What’s Wrong With Treating Drug Overdose Deaths as Homicides?

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3 responses to “What’s Wrong With Treating Drug Overdose Deaths as Homicides?

  1. I would see drug overdose as a sign of suicide not homicide. The person who gave that individual the culprit drug should not be charged for murder whatsoever, it’s like saying we should also condemn people who send text messages to friends or relatives who are driving and get into car crashes because of just answering that one text. The person answering that text was aware of the high risk of getting into a car crash. People should be aware of their own addiction. People who will get murdered don’t know they will be killed, but the person taking the drug that was handed to them know the consequences that could come afterward. Also, note that the people who are are giving the drug out did not have the main intention to kill anyone let alone force the consumption of it. People still smoke cigarettes even though they are highly aware they are putting themselves at high risk for lung cancer which of course leads to death. Should the gas station clerk be condemned for the death of all the people who smoked those cigars and who have died on lung cancer? Addiction should be mainly focused on instead.

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  2. I was surprised to read about the amount of people that have gone to jail because of shared drug overdoses. Obviously, the person is likely to feel morally responsible for the death of their friend or family member after drugs. I think charging them with murder is not a good way to go about fixing drug use and addiction. The person may be responsible for the drugs that their friend overdosed on, but in all cases in the article, they were using the drugs as well. Locking them up in jail won’t fix their addiction, and won’t help combat drug use well either. I think a rehab facility would be much better at helping with drug addiction. When you put them in a jail cell to sit there and feel responsible for the death of someone else, they will eventually get out and rely on the same habits to help them cope.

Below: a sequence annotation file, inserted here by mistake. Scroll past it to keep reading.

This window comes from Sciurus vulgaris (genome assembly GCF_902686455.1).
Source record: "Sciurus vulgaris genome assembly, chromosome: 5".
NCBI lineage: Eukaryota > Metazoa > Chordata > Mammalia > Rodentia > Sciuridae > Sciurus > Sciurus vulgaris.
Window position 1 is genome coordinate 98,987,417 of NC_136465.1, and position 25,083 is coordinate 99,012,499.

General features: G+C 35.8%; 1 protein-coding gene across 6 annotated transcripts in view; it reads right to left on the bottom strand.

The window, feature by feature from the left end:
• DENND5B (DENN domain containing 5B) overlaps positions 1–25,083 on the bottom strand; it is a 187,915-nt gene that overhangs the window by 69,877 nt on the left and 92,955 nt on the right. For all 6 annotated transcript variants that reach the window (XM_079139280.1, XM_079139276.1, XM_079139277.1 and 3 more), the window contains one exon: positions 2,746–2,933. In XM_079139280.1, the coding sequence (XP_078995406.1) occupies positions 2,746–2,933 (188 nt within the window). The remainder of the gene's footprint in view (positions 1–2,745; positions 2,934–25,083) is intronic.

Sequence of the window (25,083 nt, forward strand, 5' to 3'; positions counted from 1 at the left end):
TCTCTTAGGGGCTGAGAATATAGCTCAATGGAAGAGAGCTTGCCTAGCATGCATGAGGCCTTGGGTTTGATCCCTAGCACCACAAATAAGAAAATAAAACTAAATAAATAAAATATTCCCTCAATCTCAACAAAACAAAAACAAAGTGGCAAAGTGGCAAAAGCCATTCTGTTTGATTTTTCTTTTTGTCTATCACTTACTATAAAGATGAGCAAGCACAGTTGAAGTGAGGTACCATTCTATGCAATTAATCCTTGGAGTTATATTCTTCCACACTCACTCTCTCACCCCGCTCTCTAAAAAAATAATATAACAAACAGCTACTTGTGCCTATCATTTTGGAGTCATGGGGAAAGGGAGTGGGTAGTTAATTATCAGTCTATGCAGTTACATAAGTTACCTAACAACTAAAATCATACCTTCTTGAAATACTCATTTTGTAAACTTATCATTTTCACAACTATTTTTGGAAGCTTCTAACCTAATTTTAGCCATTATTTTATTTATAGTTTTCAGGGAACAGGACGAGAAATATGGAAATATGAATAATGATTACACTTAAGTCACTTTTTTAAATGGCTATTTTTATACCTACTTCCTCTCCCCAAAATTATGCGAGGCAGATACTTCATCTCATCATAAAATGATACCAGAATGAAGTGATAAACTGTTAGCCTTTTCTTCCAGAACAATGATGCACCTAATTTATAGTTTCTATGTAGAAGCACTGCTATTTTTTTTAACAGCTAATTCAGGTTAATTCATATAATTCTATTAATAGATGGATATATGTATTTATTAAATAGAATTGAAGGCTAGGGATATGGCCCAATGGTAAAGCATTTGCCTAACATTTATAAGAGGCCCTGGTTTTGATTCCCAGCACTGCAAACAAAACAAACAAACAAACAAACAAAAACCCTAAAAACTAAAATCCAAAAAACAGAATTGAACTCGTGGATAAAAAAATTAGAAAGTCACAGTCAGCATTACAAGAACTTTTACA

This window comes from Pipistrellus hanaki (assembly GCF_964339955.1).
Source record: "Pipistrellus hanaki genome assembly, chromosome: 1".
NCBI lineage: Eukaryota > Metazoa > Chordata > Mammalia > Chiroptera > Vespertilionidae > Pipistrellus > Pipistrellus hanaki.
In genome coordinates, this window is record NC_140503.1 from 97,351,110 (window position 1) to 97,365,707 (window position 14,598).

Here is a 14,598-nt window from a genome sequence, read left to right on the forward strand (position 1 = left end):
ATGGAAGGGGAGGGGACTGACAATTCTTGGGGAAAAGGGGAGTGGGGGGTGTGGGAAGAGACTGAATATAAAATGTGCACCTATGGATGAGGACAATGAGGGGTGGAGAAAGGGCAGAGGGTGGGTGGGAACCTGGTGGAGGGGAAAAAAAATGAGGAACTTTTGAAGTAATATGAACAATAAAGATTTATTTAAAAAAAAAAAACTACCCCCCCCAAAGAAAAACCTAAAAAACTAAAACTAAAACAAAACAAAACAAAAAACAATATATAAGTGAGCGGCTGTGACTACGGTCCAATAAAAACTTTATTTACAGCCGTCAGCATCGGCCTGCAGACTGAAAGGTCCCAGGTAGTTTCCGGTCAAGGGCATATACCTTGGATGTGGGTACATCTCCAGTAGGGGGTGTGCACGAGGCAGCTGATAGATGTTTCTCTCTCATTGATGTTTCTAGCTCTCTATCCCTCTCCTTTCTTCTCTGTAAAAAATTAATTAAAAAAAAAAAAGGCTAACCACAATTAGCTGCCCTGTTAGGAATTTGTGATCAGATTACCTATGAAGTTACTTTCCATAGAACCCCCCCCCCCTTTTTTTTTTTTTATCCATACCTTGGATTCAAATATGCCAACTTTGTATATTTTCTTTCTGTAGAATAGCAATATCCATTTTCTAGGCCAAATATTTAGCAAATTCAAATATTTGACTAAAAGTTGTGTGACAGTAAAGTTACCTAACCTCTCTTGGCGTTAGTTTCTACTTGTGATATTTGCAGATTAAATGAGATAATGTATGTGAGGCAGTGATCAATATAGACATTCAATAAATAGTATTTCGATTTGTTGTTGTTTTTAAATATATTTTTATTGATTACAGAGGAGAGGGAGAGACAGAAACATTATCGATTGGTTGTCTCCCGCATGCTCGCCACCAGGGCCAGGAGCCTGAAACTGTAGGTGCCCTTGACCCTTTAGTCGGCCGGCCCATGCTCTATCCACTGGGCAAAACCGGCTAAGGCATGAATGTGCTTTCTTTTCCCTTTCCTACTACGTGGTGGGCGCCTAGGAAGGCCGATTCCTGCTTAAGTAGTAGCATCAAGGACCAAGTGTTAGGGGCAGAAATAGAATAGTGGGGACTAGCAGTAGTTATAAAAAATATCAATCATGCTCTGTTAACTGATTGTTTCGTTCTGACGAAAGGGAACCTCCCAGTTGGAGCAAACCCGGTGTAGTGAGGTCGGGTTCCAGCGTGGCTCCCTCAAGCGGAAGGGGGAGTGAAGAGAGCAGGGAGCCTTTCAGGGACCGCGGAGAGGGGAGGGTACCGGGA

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  3. Morally the distributor should feel some guilt knowing they provided a substance that took a life, yes. However, the person who overdosed willingly asked for such substance and abused it. The problem with charging distributors with homicides is that it doesn’t justify intent. It was not the distributors intent to kill the person he was selling it to, just like it wasn’t the intent of the user to overdose. Homicide in our society translates to murder and it is my belief that the distributor is not a murder. I would understand if these cases were prosecuted as manslaughter’s because these crimes lack intent to murder.

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